sudo nano /etc/apache2/sites-available/library.conf

      Scroll to the bottom of the file and add the following lines just before line </VirtualHost> in both your OPAC and staff virtual host sections.
      CacheQuickHandler off
      CacheLock on

      CacheLockPath /tmp/mod_cache-lock

      CacheLockMaxAge 5

      CacheIgnoreHeaders Set-Cookie

      CacheEnable disk
      CacheHeader on
      CacheDefaultExpire 800

      CacheMaxExpire 64000

      CacheIgnoreNoLastMod On

      ExpiresActive on

      ExpiresDefault A300

      Save and Exit the file.

      Note: You can set the CacheQuickHandler on or off. If it is set to on, then when requests are made to the server, the cache will be checked first without consulting Apache. This will make your server faster but it’s a bad idea if you need users to be logged in or authenticated first before they can access data (which I assume will be the case for most libraries). I recommend setting it to ‘off’ so that Apache can still authenticate users before serving content.

      5. Test Apache Configuration

      Test Apache configuration to check that there are no errors.

      sudo apachectl configtest

      6. Restart Apache Web Server

      If there are no errors, restart Apache web server to enable cache.

      sudo systemctl restart apache2

      7. Test Apache Cache

      You can test if the Apache cache is working by viewing the contents of directory where the cache is stored. The size of these directories and the number of files in them will grow with with time.

      ls -la /var/cache/apache2/mod_cache_disk/

      4. Setup A Content Delivery Network (CDN)

      The server on which are running your Koha instance is located in a single, specific geographic region, even if it is a “cloud” server. This means it will take users who are located in another different geographic location longer to access your Koha library. While this may not be an issue if you are hosting Koha on a local server or using a host who is in the same city or country as your patrons, it may be a bigger problem if you are using a cloud service like Amazon AWS.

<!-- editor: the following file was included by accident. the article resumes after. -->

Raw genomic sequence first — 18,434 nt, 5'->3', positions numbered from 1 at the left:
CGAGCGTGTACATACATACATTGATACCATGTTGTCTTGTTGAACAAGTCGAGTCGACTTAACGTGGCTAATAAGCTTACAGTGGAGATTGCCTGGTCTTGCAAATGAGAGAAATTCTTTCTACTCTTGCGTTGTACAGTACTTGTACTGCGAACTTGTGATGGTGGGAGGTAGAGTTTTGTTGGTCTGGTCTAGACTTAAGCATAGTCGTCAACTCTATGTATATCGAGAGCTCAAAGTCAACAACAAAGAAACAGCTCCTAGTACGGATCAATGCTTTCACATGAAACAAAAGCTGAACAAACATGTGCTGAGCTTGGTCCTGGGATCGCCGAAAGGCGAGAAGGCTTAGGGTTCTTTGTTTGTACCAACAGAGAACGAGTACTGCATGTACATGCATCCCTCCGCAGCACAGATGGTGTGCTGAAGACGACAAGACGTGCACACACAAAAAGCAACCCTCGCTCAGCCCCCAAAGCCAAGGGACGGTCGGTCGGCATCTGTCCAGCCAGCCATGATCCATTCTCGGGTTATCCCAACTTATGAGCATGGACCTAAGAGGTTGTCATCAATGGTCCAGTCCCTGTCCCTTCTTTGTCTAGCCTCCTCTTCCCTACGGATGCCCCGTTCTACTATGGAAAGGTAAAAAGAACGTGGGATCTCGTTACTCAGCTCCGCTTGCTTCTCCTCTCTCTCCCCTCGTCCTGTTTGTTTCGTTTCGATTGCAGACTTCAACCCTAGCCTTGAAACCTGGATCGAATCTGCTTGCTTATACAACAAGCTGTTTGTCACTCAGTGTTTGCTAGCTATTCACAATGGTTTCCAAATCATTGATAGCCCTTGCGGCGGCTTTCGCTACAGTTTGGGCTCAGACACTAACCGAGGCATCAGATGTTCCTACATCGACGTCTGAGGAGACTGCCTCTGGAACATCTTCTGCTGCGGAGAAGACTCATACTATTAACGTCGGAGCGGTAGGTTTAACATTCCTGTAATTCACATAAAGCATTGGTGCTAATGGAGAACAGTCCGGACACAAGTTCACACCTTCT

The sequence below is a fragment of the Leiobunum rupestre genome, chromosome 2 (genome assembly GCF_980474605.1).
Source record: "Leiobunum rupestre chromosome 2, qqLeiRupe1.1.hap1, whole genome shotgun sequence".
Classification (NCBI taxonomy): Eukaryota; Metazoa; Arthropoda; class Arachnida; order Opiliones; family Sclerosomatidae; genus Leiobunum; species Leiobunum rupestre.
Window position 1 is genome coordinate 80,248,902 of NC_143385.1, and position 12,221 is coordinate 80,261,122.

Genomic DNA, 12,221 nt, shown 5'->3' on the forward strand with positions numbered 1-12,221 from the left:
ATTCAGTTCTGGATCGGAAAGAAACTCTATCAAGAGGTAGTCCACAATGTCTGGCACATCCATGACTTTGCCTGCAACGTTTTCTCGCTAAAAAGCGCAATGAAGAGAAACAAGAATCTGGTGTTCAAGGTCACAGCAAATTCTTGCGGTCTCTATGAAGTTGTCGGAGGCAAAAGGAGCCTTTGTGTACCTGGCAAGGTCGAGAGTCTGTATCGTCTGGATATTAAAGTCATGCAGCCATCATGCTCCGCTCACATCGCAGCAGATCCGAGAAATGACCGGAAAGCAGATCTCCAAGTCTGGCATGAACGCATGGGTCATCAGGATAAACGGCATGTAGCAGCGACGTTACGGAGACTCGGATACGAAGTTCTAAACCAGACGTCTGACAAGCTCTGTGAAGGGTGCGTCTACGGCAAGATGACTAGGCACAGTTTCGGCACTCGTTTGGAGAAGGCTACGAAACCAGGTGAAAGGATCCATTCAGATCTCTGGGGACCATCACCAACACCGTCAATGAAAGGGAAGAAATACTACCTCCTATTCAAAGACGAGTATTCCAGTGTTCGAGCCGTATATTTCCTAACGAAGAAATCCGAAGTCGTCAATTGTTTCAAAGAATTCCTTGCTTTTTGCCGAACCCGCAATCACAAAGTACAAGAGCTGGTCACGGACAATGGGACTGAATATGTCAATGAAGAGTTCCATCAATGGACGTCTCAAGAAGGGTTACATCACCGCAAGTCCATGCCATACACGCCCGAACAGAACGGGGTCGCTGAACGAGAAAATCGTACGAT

Say you are a library located in Zimbabwe and you choose to launch your server in the US-East (Ohio) region instead of the Africa (Cape Town) region, which would be the one closest to you. This saves you money since US-based servers are cheaper (a t3.xlarge server located in Cape Town costs $0.217 per hour vs. $0.1344 per hour for a comparable server in the US) but it comes at the cost of speed for your users. Instead of doubling your server costs and switching regions, you can use a content delivery network (CDN) to serve content faster.

      A CDN does the same thing as Apache and Memcached caching does, but on a much larger scale.  It uses proxy servers that are located closer to end users than origin (i.e. your main) servers. The CDN will cache the content from your Ohio-based server and distribute the cache to its own servers scattered around the world, which will likely include your own geographic location. So when a patron logs on to your OPAC, they will likely see cached content served from the CDN’s proxy servers than from your main server. This improves speed of access, security, and the overall reliablity of your servers. I recommend you use Cloudflare – it has a free tier which should be more than enough for most libraries. Setting up a Cloudflare CDN is beyond the scope of this article but I will write a separate one soon so make sure you subscribe to stay up to date with the latest tips and tricks!

      Speed is of the essence in today’s world so it’s important you optimize your Koha library system server to ensure your patrons and staff can do their work quickly and efficiently. Let me know how implementing these hacks went for you in the comments. And if you need help, don’t hesitate to get in touch. 

      Koha Support provides hassle-free Koha installation and cloud hosting as well as training, data migration, customization and technical support. Check out our packages and start your free trial today!